Usually I’m a proponent of Microsoft. I generally like their developmet tools, and enjoy writing in .NET because of all the useful things I can accomplish with it. But today they pissed me off a little bit. I was trying to figure out how to interface with Exchange Server 2003, so I downloaded their SDK for 2003 (http://www.microsoft.com/downloads/details.aspx?familyid=09B45603-2147-424E-81E5-601FBFDFDF0D&displaylang=en). One of the sample projects is an Issue Tracking System.
The install went ok (it creates a virtual directory for you, and copies the files to your inetpub folder). However, when I opened the site in Visual Studio 2005 it was prompted with the conversion utility to upgrade it to the new 2005 format. “No problem” I thought, go for it. I navigated to the IIS directory (using the Visual Studio IIS browser in the conversion utility) and clicked ok.
I was letting it run and glanced down at the status bar to see files names from a lot of my other projects flying by. “Oh crap!”, said to myself…actually that wasn’t exactly what I said. I clicked cancel, which didn’t work. I guess they didn’t use enough application.doevents in their code.
Long story short, a lot of my applications that used to be stored in my inetpub folder are now hosed. Thankfully all the real project are under source control so I just have to pull fresh copies out, but a lot of little test projects are now broken.
Maybe I have something unique about my environment which caused it to attempt to convert my entire inetpub folder, or maybe I fat-fingered the “open from IIS application” browser and selected the IIS root. Whatever it was it’s a very good reminder lesson that:
- Conversion utilities are dangerous things
- Source Control is awesome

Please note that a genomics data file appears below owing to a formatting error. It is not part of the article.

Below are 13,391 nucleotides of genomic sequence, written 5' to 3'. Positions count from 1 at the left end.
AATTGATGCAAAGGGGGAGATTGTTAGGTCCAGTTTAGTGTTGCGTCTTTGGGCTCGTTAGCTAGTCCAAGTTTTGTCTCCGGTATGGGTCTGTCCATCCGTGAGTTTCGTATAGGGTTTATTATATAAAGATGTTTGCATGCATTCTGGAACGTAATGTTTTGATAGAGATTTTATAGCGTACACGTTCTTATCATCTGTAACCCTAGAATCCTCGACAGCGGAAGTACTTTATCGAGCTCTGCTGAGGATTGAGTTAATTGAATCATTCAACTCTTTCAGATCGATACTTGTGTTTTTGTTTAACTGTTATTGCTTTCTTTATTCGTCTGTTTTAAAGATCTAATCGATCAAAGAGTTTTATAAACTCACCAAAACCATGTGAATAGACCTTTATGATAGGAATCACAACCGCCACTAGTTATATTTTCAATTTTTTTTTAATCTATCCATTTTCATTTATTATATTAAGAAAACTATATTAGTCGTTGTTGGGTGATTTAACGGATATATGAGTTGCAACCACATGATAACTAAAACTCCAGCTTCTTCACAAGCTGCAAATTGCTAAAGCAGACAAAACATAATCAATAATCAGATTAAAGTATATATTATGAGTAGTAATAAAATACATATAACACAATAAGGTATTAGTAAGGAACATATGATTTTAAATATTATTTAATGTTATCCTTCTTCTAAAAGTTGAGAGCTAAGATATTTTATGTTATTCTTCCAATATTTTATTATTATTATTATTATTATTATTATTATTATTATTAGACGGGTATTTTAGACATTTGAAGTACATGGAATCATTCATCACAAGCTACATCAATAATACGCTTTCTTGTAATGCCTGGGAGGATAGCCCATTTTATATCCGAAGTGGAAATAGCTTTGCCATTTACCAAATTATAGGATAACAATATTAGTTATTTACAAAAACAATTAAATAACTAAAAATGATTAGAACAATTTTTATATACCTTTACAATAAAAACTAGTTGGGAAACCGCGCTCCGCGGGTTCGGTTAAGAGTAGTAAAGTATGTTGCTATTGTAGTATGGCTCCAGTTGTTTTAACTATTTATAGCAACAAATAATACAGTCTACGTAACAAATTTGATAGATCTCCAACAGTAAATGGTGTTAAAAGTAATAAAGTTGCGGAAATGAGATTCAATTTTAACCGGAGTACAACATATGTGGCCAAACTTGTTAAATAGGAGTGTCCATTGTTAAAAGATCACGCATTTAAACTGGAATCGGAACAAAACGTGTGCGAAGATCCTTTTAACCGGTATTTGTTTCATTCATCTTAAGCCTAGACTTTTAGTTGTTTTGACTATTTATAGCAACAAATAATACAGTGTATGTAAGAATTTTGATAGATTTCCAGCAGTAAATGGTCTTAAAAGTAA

- Backup procedures are critical
Now I’m off to try and salvage as many applications as I can……
Not much to report, just that I accidently removed the icon for the ADAL exe, so the last release went out without it. So if you really were attached to that awesome icon, you can go re-download ADAL.
You can download now, or read and download at the bottom (recommended, lol)
ADAL Version 1.0.7 was released today. Additions and fixes are included are:
– Fixed bug in PopulateFromReader that caused an error when calling the SELECT method of DAL objects. The call to PopulateFromReader was not inside a Do While Reader.Read.
– Supports SQL Server IMAGE and MONEY datatypes. Image is mapped to a Byte array on the .NET side.
– Added detection of IsNullable and IsComputed when building the DAL.
– IsComputed detection is used to fix the bug that resulted when ADAL tried to update computed columns. Also, the ClassItem object’s property is set to read-only on a computed column. So there is never even the illusion that the end user could try to update that column themselves.
– IsNullable is used to reduce the amount of code generated in the .NET Insert and Update methods.
– We added screenshots to the SourceForge website too!
I spent a lot of time trying to find a solution to this, and never really found a perfect one. The method I describe here is the best solution I could find at the moment.
Firts add a PlaceHolder Control, right before the end form tag. We’ll use this to write the <SCRIPT> tag so that it appears almost at the end of the document:
Then you can modify the master page’s Page_Load event to create a generic control, which will end up as the <SCRIPT> tag that is our goal. Once you have it, all you have to do is add it to the placeholder:
‘create generic html control
Dim JS As New HtmlControls.HtmlGenericControl(“script”)
That’s pretty much it. I think the code above might need tweaking to get the path always perfect if you’re down in a sub-directory, but you get the point.